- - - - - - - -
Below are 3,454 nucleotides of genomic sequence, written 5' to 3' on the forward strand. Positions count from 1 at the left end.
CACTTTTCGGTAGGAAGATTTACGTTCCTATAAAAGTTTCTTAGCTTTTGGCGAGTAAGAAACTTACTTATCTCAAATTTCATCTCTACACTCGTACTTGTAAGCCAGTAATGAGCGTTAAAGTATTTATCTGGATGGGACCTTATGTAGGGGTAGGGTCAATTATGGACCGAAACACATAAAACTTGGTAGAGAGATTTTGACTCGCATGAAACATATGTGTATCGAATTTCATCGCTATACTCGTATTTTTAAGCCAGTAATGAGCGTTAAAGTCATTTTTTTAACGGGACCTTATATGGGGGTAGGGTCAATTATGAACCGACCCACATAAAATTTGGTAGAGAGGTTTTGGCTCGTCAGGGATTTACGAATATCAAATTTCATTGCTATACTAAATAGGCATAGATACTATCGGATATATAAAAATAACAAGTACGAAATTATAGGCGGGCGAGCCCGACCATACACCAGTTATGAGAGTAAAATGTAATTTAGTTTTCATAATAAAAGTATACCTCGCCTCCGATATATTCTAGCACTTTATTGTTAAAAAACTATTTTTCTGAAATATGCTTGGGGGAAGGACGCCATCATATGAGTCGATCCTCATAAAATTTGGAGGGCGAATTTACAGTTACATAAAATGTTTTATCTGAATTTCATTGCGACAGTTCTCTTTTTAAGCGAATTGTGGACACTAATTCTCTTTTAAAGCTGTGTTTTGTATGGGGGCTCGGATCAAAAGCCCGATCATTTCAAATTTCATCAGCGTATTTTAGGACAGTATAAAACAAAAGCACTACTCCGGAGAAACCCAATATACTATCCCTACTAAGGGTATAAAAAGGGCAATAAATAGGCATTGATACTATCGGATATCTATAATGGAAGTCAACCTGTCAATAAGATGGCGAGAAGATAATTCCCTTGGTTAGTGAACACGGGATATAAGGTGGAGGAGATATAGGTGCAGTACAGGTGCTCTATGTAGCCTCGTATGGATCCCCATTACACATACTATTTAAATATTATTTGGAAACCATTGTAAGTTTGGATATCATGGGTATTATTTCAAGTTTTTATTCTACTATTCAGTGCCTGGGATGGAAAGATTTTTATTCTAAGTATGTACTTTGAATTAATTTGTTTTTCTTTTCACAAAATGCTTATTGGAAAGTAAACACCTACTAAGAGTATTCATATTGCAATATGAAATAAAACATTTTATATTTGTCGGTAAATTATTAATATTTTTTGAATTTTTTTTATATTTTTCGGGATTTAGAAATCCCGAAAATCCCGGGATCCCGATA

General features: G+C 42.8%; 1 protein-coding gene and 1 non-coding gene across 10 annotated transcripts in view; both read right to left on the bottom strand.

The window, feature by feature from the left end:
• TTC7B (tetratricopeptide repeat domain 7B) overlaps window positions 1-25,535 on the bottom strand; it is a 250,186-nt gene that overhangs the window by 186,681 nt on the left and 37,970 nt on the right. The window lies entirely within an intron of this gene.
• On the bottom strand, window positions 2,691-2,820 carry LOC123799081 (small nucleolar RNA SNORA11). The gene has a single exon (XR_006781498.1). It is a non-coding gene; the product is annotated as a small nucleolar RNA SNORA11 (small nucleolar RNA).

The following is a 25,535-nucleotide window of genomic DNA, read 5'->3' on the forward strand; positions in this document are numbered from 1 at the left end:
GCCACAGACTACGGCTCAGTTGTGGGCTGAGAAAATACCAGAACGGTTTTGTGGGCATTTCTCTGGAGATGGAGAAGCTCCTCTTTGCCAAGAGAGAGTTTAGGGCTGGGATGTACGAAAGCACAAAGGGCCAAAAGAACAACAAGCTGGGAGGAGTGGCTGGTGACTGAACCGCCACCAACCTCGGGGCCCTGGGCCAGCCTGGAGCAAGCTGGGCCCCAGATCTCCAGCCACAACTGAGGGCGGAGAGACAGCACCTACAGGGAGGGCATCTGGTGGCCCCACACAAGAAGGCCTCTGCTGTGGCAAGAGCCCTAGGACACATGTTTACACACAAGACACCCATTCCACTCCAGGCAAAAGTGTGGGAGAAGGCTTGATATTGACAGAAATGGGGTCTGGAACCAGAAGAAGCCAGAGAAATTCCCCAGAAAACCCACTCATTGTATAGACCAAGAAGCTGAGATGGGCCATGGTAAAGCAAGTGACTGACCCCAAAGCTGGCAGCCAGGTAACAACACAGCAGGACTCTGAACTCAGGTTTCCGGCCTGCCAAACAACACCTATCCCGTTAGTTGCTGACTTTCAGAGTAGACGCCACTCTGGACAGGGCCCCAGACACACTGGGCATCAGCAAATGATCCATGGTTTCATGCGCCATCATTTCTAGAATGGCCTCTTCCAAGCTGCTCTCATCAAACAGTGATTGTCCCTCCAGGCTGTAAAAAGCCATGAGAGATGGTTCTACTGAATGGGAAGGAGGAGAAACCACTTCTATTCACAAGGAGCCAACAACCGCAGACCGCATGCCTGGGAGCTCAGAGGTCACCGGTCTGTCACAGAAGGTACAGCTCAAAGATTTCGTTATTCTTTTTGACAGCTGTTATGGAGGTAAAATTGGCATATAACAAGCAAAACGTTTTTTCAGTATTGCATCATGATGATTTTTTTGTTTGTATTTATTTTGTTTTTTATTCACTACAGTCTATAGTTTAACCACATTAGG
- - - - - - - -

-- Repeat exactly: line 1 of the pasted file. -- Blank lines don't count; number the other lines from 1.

Below are 3,454 nucleotides of genomic sequence, written 5' to 3' on the forward strand. Positions count from 1 at the left end.